(November 25, 2022) J. Jeya Ratchagen would watch his daughter, who was diagnosed with a hearing disability, sitting alone all day. With no friends or schoolmates to play with, the eight-year-girl would often sit idle and stare out the window of her small house. To cheer his daughter up, Jeya decided to involve her in sports and took her to a local stadium, where the kid instantly fell in love with the racket. A decade later, the same girl – badminton player J. Jerlin Anika – created history after winning three gold medals at the 24th Summer Deaflympics, held in Brazil earlier this year.
“Initially, it was not for playing. I just wanted her to socialise. She was sitting idle and feeling lonely at home,” a proud Jeya said in an interview, adding, “When my eight-year-old daughter started showing a liking towards badminton, I thought the sport will distract her from her hearing impairment. I never thought that she would reach this level.”
View this post on Instagram
Passionate and focussed, Jerlin had earlier won the gold for India at the 2019 World Deaf Badminton Championship in China. On November 30, the 18-year-old badminton player will become India’s first-ever deaf athlete to receive the Arjuna Award, the second-highest sporting honour in the country.
A troubled start
Jerlin was only two years old when her parents noticed that, unlike other kids, their daughter didn’t respond to voices at all. After several tests at a local hospital, the doctor informed them that their daughter had a hearing impairment. Jerlin’s father has recalled in several interviews that it was “the saddest day for the family.”
When the shuttler’s father decided to enroll her in the local badminton academy, he was ridiculed by his relatives, who thought that she wouldn’t last one day in the court. “I had a lot of faith that my daughter would make us proud. More than the success that she has achieved on the court, I am glad to see the smile on her face. She has put in a lot of hard work to achieve this. She is now an independent girl. My wife and I always wanted our daughter to be a strong person,” he said.
View this post on Instagram
Slowly, Jerlin started learning about the nuances of badminton from coach P. Saravanan at Bose academy. While she played well, she faced many difficulties understanding the rules of the game. Realising that he cannot teach her the same way he taught his other students, coach Saravanan came up with a witty solution to communicate with this young badminton player. “He used to train with the normal kids but after seeing her, he started learning ways to communicate with her,” explained Jeya, adding, “Not being able to understand the rules, she was hardly performing on the court. So, Saravanan came up with the idea of teaching her with visuals. A blackboard was brought in for training sessions. She started improving significantly.”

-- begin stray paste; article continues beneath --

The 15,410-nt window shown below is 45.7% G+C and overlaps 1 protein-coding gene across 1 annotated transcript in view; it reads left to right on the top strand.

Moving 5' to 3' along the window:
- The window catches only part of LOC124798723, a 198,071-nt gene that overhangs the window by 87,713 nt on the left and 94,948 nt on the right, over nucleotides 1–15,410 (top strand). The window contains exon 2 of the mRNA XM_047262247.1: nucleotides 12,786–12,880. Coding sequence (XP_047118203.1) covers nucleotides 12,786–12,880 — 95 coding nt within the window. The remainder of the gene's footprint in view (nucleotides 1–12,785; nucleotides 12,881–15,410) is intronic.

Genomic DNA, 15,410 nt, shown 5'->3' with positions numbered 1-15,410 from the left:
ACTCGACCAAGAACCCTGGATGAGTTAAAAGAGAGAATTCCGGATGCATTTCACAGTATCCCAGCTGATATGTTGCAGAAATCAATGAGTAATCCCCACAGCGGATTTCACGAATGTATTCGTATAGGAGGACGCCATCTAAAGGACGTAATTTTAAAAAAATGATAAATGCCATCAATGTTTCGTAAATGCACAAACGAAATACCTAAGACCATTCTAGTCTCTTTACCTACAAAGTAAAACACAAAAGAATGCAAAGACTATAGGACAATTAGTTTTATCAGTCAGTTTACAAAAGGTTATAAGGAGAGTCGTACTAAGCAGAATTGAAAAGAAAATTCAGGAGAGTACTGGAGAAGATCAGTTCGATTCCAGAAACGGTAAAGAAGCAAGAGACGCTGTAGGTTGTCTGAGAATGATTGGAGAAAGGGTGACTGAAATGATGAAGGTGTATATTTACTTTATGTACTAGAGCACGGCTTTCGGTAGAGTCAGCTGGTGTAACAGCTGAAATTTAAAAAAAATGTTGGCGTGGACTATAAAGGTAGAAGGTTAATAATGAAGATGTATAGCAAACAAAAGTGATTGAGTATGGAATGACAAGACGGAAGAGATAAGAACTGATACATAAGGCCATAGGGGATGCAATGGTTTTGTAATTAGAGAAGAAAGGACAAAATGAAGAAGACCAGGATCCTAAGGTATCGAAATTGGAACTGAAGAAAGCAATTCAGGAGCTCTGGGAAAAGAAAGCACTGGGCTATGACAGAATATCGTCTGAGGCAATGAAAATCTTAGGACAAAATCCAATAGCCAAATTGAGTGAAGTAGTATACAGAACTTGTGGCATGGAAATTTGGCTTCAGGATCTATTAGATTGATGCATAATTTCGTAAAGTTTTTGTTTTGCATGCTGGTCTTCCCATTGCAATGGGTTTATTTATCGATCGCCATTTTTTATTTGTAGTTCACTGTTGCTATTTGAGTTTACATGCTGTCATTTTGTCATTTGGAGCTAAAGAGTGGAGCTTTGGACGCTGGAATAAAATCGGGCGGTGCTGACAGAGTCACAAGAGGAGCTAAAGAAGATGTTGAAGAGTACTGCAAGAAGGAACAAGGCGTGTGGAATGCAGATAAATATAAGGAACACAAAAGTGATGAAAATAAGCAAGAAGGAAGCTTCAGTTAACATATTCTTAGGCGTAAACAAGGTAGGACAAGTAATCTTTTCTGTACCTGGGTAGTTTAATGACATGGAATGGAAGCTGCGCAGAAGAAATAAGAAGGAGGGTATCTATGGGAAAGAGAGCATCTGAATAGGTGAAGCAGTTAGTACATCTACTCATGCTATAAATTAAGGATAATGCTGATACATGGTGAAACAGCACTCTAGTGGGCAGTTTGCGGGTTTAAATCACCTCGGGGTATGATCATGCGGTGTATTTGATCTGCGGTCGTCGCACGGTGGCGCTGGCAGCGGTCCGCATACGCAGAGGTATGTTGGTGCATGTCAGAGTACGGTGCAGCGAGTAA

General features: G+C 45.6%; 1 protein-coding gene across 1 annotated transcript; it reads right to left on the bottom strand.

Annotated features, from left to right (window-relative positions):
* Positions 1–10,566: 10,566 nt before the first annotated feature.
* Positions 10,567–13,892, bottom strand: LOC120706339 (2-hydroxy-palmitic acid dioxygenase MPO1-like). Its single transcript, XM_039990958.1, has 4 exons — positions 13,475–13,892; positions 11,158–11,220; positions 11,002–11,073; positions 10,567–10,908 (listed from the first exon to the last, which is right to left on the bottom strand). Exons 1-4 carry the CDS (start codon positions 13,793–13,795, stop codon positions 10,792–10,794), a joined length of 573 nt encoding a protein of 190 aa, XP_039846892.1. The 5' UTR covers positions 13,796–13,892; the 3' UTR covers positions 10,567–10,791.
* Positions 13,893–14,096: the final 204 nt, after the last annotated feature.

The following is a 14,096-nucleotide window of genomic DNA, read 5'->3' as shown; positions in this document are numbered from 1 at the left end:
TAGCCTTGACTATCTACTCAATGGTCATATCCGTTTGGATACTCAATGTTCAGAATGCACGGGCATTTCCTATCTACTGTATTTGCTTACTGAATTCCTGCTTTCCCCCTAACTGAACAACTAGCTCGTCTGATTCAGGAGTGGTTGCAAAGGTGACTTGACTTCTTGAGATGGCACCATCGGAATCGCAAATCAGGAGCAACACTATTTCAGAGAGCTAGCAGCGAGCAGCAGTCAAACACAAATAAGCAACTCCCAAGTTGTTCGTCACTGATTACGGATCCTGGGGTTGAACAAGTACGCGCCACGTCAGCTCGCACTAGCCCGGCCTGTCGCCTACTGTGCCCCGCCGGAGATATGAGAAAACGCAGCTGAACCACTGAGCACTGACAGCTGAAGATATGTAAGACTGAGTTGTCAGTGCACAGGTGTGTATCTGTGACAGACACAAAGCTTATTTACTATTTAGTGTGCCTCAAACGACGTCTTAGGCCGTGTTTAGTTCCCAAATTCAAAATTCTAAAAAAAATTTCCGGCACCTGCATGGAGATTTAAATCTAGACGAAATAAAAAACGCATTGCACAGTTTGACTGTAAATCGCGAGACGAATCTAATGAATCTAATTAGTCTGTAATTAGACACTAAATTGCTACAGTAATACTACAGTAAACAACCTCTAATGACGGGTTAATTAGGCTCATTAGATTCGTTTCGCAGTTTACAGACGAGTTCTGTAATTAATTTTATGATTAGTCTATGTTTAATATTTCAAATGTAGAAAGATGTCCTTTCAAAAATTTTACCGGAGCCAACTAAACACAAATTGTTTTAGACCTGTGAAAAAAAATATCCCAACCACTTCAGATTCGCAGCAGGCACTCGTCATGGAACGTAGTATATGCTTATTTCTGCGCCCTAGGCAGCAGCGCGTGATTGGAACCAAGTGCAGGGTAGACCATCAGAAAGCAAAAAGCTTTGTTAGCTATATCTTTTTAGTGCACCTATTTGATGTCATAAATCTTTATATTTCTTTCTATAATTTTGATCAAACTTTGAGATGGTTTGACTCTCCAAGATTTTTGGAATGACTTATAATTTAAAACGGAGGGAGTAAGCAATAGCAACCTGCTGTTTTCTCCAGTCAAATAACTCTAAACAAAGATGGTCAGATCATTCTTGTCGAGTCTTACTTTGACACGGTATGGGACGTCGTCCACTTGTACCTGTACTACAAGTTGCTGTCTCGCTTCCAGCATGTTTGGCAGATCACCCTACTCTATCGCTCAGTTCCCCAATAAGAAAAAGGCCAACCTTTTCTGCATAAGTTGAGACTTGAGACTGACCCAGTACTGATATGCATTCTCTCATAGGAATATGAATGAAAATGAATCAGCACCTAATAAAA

When the going gets tough…
Her hard work and the dedication of her coach won her a silver medal at the Federation of India School Games 2016, and she subsequently earned a place in the Indian contingent going for the 2017 Summer Deaflympics. Shattering all limitations, the young badminton player secured the fifth place as the youngest player in her maiden appearance on an international platform. In 2018, the Global India won two silver and a bronze at Asia Pacific Badminton Championship 2018 in Malaysia.
However, a small businessman from Madurai, Jeya found it difficult to support his daughter’s sports accessories and proper nutrition. As the family was trying to find new ways to get past this hurdle, Jerlin’s excellence in badminton fetched her a scholarship worth Rs 3.25 lakh by HCL Foundation’s ‘Sports for Change’ initiative. The scholarship also helped her continue her practice during the COVID lockdown, and the star emerged as the most decorated Indian player at the Deaflympics.
One of the highest-ranked Indian players in World Deaf Badminton, Jerlin is working hard for her upcoming tournaments. According to her father, “She has reached the highest stage in the deaf category, so now she is looking to do well in the general Olympics. It won’t be easy as the level of the game is very high there and she has to improve a lot overall. So, we are planning to get her coaching in countries such as Indonesia and Malaysia, where she will have technical sessions from leading coaches internationally.”
- Follow Jerlin Anika on Instagram